This Republican senator apparently has no idea what a 'gotcha' question actually is

After the Electoral College — as expected — confirmed Monday that Joe Biden will be the 46th president of the United States, a reporter asked Wyoming Sen. John Barrasso whether or not Biden was now officially the “President-elect.” Barrasso called it a “gotcha” question.

Yes, you read that right.
How was asking whether Biden is President-elect a “gotcha” question, you ask? “It’s what every senator is being asked,” Barrasso, the third ranking member of Republican Senate leadership, explained. “Three weeks ago the transition occurred in terms of … access to the briefings and access to the money.”
Which makes plain only one thing: Barrasso has no idea what a “gotcha” question actually is.
    A “gotcha” question is a loaded question where the ask-er knows more than the answer-er. It’s used to embarrass the person being asked. Or expose them in some unfair way.
    A “gotcha” question for example would be if I, as a reporter, knowing that a senator had received a donation from someone who had just been charged with a crime, asked that senator whether he had taken any contributions from that person and, when he said he wasn’t sure, responded: “Well, you did.”
    Asking a sitting US senator whether, after the final vote of the Electoral College electors, he is willing to say that Biden won — after weeks of Republicans hemming and hawing when asked that very thing — isn’t a gotcha question at all. It’s a simple question with a simple answer: “Yes.”

    Of course, Barrasso isn’t the only elected Republican having trouble answering that question. Check out how North Dakota Sen. Kevin Cramer (R) answered the question Monday about whether Biden is now President-elect:
    “Well, it seems to me that being elected by the Electoral College is a threshold where a title like that is probably most appropriate and it’s, I suppose you can say official, if there is such a thing as official President-elect, or anything else-elect. And there’s an inauguration that will swear somebody in and that person will be the president of the United States, but whether you call it that or not, you know, there are legal challenges that are ongoing — not very many — probably not a remedy that would change the outcome but, so, I don’t — again I don’t know how politician refers to another politician but it does look to me like the big race is really between the inaugural committee and the Justice Department at this point so we’ll see how the emails turn out.”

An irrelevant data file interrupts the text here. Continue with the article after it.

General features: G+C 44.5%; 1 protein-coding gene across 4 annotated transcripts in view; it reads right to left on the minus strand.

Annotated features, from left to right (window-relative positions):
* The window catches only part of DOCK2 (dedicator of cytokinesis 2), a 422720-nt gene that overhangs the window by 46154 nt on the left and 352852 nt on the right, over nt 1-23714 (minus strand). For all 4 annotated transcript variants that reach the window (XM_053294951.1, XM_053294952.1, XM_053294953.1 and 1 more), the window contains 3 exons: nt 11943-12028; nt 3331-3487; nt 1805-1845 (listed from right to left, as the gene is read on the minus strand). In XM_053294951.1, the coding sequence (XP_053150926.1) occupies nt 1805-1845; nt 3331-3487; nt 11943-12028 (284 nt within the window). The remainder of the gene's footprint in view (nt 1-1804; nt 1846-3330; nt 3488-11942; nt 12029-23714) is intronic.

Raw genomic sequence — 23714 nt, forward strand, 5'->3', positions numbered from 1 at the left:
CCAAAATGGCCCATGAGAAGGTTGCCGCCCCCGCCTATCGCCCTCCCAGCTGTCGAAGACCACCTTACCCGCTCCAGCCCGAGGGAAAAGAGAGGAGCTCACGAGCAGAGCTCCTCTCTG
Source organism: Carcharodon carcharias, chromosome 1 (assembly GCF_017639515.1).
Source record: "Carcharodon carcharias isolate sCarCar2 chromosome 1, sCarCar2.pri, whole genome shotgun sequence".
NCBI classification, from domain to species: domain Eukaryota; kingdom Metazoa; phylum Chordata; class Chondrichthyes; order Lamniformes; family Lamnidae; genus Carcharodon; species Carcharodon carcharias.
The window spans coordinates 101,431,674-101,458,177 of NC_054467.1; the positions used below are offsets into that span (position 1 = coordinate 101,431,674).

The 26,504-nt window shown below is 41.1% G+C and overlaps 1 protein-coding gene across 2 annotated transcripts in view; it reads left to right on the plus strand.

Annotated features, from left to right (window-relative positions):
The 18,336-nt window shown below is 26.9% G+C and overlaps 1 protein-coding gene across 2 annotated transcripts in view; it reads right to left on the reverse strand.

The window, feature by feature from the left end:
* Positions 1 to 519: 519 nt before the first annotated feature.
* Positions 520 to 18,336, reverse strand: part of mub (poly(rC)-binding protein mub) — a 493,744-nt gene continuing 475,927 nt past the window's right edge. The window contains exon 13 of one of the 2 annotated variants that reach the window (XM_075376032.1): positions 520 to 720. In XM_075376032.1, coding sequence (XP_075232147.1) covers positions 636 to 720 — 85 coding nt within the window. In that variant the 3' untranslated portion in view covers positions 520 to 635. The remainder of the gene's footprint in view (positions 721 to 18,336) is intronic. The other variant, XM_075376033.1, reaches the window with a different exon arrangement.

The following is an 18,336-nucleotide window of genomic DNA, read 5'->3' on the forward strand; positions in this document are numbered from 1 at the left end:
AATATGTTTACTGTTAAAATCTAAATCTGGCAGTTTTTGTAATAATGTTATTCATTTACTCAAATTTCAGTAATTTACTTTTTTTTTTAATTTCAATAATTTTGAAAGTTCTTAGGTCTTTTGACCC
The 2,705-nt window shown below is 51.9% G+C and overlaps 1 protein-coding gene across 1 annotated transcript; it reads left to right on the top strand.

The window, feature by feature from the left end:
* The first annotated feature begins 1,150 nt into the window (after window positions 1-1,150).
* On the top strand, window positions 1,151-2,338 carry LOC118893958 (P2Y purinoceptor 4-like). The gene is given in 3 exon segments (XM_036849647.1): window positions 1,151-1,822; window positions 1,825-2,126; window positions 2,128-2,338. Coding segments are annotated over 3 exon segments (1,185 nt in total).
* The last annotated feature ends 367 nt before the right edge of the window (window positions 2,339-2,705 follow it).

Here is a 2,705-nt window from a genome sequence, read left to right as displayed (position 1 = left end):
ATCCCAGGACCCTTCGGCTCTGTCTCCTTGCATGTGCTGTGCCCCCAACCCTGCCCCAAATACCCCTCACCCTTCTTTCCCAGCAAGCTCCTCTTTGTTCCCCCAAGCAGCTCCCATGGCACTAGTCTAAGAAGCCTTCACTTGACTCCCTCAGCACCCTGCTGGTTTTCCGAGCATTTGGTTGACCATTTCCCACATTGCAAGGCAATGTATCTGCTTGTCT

That’s 138 words when one would suffice: “Yes.”
      That Barrasso — and lots of his fellow Republican elected officials — are still trying to find ways to avoid saying that Biden beat Donald Trump speaks to the fear they have of the outgoing President — not to mention the party’s base, which remains loyal to him and believes (facts be damned!) that he somehow won. Let’s not forget that 126 Republican House members signed a legal brief in support of a case aimed at throwing out votes in four states where Trump lost — a case that was rapidly dismissed by the conservative-leaning Supreme Court. Or that several House GOPers are planning to contest the Electoral College results when Congress returns for its new session in January
      Barrasso’s retreat into an attack on the media — and one that doesn’t even land! — is simply lazy. If reporters asked Barrasso whether the sky was blue or water was wet, would he also accuse them of “gotcha” questions? Probably not. But the truth is that the answer as to whether Joe Biden is the President-elect is as obvious as the sky being blue and water being wet. It is an established fact, and one that every responsible elected Republican official needs to acknowledge — and fast.

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